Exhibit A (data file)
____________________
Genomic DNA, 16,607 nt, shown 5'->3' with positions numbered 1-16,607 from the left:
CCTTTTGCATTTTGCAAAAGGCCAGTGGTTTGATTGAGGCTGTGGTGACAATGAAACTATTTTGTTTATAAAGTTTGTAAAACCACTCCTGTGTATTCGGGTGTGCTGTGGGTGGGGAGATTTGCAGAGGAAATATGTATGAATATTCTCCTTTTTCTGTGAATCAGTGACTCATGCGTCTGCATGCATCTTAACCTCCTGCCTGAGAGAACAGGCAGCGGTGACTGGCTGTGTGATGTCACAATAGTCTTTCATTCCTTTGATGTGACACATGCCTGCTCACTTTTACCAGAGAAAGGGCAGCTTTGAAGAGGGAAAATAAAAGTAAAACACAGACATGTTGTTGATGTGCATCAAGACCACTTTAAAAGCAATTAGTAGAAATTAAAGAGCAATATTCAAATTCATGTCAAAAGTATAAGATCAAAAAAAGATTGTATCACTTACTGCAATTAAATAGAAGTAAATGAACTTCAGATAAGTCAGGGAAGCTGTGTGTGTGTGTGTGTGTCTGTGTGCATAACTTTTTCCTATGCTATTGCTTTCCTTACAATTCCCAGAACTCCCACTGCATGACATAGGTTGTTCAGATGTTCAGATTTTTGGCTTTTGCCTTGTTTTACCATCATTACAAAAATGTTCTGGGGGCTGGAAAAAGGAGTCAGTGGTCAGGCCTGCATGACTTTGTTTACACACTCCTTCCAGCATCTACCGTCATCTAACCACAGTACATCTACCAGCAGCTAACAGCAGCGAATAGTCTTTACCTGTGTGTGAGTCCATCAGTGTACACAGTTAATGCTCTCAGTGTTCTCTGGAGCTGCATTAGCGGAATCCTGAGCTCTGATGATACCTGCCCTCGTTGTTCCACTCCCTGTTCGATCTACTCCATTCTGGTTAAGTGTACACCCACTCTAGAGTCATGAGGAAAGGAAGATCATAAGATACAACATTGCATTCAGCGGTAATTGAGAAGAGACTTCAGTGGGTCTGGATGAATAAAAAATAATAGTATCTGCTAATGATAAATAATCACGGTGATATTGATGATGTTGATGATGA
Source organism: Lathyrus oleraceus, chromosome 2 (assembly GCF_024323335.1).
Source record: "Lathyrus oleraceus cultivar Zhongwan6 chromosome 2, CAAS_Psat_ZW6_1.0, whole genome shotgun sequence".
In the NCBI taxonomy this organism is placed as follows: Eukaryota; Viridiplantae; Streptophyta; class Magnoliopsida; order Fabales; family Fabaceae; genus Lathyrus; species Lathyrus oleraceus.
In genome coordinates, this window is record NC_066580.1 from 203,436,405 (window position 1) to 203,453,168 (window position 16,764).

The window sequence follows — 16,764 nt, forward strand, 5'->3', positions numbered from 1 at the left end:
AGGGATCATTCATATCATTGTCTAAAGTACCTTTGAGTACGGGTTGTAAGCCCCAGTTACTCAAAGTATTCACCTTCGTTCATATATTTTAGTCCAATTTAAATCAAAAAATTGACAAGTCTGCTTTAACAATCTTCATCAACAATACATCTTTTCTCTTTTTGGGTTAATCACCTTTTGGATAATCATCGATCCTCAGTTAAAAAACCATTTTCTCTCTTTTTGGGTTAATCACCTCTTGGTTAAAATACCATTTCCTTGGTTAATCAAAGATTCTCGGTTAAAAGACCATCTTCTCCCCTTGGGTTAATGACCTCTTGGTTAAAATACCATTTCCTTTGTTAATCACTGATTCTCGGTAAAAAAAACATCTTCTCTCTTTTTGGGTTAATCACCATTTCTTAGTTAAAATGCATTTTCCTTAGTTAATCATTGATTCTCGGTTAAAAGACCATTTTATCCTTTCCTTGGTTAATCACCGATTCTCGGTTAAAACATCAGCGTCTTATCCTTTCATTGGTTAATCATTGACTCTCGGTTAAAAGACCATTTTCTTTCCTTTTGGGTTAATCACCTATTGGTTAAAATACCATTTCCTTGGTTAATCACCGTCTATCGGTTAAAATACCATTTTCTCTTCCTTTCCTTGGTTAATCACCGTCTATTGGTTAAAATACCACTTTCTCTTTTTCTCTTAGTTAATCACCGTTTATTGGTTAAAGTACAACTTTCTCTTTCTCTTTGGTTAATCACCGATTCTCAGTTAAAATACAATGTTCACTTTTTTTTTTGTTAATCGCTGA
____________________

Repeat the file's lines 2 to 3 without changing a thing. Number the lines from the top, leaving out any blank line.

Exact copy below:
CCTTTTGCATTTTGCAAAAGGCCAGTGGTTTGATTGAGGCTGTGGTGACAATGAAACTATTTTGTTTATAAAGTTTGTAAAACCACTCCTGTGTATTCGGGTGTGCTGTGGGTGGGGAGATTTGCAGAGGAAATATGTATGAATATTCTCCTTTTTCTGTGAATCAGTGACTCATGCGTCTGCATGCATCTTAACCTCCTGCCTGAGAGAACAGGCAGCGGTGACTGGCTGTGTGATGTCACAATAGTCTTTCATTCCTTTGATGTGACACATGCCTGCTCACTTTTACCAGAGAAAGGGCAGCTTTGAAGAGGGAAAATAAAAGTAAAACACAGACATGTTGTTGATGTGCATCAAGACCACTTTAAAAGCAATTAGTAGAAATTAAAGAGCAATATTCAAATTCATGTCAAAAGTATAAGATCAAAAAAAGATTGTATCACTTACTGCAATTAAATAGAAGTAAATGAACTTCAGATAAGTCAGGGAAGCTGTGTGTGTGTGTGTGTGTCTGTGTGCATAACTTTTTCCTATGCTATTGCTTTCCTTACAATTCCCAGAACTCCCACTGCATGACATAGGTTGTTCAGATGTTCAGATTTTTGGCTTTTGCCTTGTTTTACCATCATTACAAAAATGTTCTGGGGGCTGGAAAAAGGAGTCAGTGGTCAGGCCTGCATGACTTTGTTTACACACTCCTTCCAGCATCTACCGTCATCTAACCACAGTACATCTACCAGCAGCTAACAGCAGCGAATAGTCTTTACCTGTGTGTGAGTCCATCAGTGTACACAGTTAATGCTCTCAGTGTTCTCTGGAGCTGCATTAGCGGAATCCTGAGCTCTGATGATACCTGCCCTCGTTGTTCCACTCCCTGTTCGATCTACTCCATTCTGGTTAAGTGTACACCCACTCTAGAGTCATGAGGAAAGGAAGATCATAAGATACAACATTGCATTCAGCGGTAATTGAGAAGAGACTTCAGTGGGTCTGGATGAATAAAAAATAATAGTATCTGCTAATGATAAATAATCACGGTGATATTGATGATGTTGATGATGA
Source organism: Lathyrus oleraceus, chromosome 2 (assembly GCF_024323335.1).